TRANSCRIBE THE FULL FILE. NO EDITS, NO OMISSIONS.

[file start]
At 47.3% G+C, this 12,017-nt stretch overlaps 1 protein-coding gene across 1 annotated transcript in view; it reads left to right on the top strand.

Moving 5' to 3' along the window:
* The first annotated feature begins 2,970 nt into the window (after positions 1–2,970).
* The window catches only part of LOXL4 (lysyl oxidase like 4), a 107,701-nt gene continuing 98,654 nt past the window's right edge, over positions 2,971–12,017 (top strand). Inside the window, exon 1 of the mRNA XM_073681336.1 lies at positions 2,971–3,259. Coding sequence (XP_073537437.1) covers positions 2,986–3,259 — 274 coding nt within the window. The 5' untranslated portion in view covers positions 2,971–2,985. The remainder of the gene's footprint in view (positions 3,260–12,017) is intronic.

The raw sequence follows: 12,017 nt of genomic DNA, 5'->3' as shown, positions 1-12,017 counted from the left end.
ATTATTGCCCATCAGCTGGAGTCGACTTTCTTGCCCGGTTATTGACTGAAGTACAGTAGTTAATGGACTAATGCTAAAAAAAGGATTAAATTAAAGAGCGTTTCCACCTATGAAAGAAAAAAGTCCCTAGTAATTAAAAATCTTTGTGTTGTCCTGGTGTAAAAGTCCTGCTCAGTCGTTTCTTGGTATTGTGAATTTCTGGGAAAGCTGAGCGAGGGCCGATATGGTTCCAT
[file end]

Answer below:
At 47.3% G+C, this 12,017-nt stretch overlaps 1 protein-coding gene across 1 annotated transcript in view; it reads left to right on the top strand.

Moving 5' to 3' along the window:
* The first annotated feature begins 2,970 nt into the window (after positions 1–2,970).
* The window catches only part of LOXL4 (lysyl oxidase like 4), a 107,701-nt gene continuing 98,654 nt past the window's right edge, over positions 2,971–12,017 (top strand). Inside the window, exon 1 of the mRNA XM_073681336.1 lies at positions 2,971–3,259. Coding sequence (XP_073537437.1) covers positions 2,986–3,259 — 274 coding nt within the window. The 5' untranslated portion in view covers positions 2,971–2,985. The remainder of the gene's footprint in view (positions 3,260–12,017) is intronic.

The raw sequence follows: 12,017 nt of genomic DNA, 5'->3' as shown, positions 1-12,017 counted from the left end.
ATTATTGCCCATCAGCTGGAGTCGACTTTCTTGCCCGGTTATTGACTGAAGTACAGTAGTTAATGGACTAATGCTAAAAAAAGGATTAAATTAAAGAGCGTTTCCACCTATGAAAGAAAAAAGTCCCTAGTAATTAAAAATCTTTGTGTTGTCCTGGTGTAAAAGTCCTGCTCAGTCGTTTCTTGGTATTGTGAATTTCTGGGAAAGCTGAGCGAGGGCCGATATGGTTCCAT